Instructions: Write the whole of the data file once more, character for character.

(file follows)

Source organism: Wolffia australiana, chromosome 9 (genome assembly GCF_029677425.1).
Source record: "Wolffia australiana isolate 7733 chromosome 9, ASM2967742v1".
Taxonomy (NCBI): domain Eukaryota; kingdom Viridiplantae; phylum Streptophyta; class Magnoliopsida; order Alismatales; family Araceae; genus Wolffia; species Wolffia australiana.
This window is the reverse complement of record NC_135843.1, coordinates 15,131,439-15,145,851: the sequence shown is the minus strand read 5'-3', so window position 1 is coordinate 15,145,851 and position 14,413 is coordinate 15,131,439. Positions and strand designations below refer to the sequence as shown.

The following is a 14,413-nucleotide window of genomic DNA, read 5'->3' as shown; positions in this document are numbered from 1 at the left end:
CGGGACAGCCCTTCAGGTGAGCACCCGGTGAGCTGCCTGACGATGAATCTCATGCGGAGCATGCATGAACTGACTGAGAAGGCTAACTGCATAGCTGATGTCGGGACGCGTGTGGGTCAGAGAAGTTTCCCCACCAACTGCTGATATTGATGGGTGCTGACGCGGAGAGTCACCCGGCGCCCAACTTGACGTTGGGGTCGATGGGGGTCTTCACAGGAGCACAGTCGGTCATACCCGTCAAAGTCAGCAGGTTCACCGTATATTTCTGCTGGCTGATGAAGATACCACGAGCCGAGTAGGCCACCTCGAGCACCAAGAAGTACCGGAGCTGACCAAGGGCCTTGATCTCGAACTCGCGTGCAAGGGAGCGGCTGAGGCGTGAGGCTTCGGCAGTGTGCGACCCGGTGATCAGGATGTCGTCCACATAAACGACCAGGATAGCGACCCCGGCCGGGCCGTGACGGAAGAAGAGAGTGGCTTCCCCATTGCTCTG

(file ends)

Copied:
Source organism: Wolffia australiana, chromosome 9 (genome assembly GCF_029677425.1).
Source record: "Wolffia australiana isolate 7733 chromosome 9, ASM2967742v1".
Taxonomy (NCBI): domain Eukaryota; kingdom Viridiplantae; phylum Streptophyta; class Magnoliopsida; order Alismatales; family Araceae; genus Wolffia; species Wolffia australiana.
This window is the reverse complement of record NC_135843.1, coordinates 15,131,439-15,145,851: the sequence shown is the minus strand read 5'-3', so window position 1 is coordinate 15,145,851 and position 14,413 is coordinate 15,131,439. Positions and strand designations below refer to the sequence as shown.

The following is a 14,413-nucleotide window of genomic DNA, read 5'->3' as shown; positions in this document are numbered from 1 at the left end:
CGGGACAGCCCTTCAGGTGAGCACCCGGTGAGCTGCCTGACGATGAATCTCATGCGGAGCATGCATGAACTGACTGAGAAGGCTAACTGCATAGCTGATGTCGGGACGCGTGTGGGTCAGAGAAGTTTCCCCACCAACTGCTGATATTGATGGGTGCTGACGCGGAGAGTCACCCGGCGCCCAACTTGACGTTGGGGTCGATGGGGGTCTTCACAGGAGCACAGTCGGTCATACCCGTCAAAGTCAGCAGGTTCACCGTATATTTCTGCTGGCTGATGAAGATACCACGAGCCGAGTAGGCCACCTCGAGCACCAAGAAGTACCGGAGCTGACCAAGGGCCTTGATCTCGAACTCGCGTGCAAGGGAGCGGCTGAGGCGTGAGGCTTCGGCAGTGTGCGACCCGGTGATCAGGATGTCGTCCACATAAACGACCAGGATAGCGACCCCGGCCGGGCCGTGACGGAAGAAGAGAGTGGCTTCCCCATTGCTCTG